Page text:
Date: April 28, 2009
Abstract: When a container holding swine flu exploded on a Swiss train on Monday, it could have led to a nightmare scenario. Luckily the virus was not the mutated swine flu that has killed around 150 people in Mexico and that has already spread to parts of Europe.
It has all the hallmarks of a disaster movie: A container filled with the swine flu virus explodes on a busy train. But that's exactly the scenario that briefly caused the Swiss authorities some alarm on Monday evening. In the midst of global fears of a swine flu pandemic, a container with swine flu exploded on a train carrying over 60 people.
Luckily, however, it was not the mutated swine flu virus that has killed around 150 people in Mexico. The police quickly reassured the public that there was no danger of any infection.
According to the police, a lab technician with the Swiss National Center for Influenza in Geneva had travelled to Zurich to collect eight ampoules, five of which were filled with the H1N1 swine flu virus. The samples were to be used to develop a test for swine flu infections.
The containers were hermetically sealed and cooled with dry ice. However, it seems the dry ice was not packed correctly and it melted during the journey. The gas coming from the containers then built up too much pressure and the ampoules exploded, as the train was pulling into a station.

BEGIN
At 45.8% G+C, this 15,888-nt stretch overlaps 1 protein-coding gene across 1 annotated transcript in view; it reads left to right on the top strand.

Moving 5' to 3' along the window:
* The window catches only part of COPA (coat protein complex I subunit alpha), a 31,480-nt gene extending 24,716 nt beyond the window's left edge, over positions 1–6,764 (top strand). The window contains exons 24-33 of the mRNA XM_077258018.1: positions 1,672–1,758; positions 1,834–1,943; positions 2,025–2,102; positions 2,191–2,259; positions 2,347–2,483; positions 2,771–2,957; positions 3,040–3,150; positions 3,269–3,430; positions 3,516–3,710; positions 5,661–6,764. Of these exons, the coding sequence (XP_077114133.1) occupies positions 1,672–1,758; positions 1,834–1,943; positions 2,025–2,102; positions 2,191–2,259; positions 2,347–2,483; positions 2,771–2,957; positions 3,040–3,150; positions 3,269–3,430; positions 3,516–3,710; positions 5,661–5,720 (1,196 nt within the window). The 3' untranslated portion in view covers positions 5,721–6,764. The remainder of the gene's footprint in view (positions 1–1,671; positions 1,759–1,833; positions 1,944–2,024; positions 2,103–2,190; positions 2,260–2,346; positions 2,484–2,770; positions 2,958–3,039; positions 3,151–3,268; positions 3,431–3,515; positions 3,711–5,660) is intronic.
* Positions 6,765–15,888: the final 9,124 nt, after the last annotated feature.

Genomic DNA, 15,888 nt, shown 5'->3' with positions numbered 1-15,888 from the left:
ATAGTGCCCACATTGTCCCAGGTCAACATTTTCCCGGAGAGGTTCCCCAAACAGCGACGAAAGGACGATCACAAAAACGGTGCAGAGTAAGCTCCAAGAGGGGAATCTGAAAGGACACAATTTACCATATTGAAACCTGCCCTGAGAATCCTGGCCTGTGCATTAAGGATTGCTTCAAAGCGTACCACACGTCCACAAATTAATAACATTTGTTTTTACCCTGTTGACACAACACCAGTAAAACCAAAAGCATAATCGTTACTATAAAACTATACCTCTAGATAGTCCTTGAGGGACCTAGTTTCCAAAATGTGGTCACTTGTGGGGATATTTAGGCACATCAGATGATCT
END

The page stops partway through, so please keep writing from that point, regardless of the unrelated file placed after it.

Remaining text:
After consulting with a virologist, the police stopped the train just before Lausanne station and evacuated it, taking the precaution to isolate all those on board for one hour. A specialist for infectious diseases then reassured all those involved that the particular strain of swine flu on the train posed no risk for humans.
Taking no chances, the police took the contact details of all the passengers before allowing them to continue on their journey (Spiegel 2009).
Title: Plague Samples Suspected In Scientist Death
Date: September 21, 2009
Source: Science Mag
Abstract: An autopsy last week revealed that a geneticist who died mysteriously might have succumbed to the plague. Malcolm Casadaban, 60, studied a weakened and reportedly benign form of the bacteria that causes plague, Yersinia pestis, in his lab at the University of Chicago. Casadaban died Sunday, 13 September, and an autopsy report 5 days later indicated high levels of Y. pestis in his blood. No other cause of death was apparent, the university said. A team of scientists at the university, with support from local health officials and the Centers for Disease Control and Prevention, is investigating the matter. So far, no one in contact with Casadaban has shown plague symptoms. The investigators are focusing on whether the strain Casadaban worked on was different than other benign strains of the bacterium and whether he had any inborn susceptibility to the microbe. Results are expected in a few weeks (Science Mag, 2009).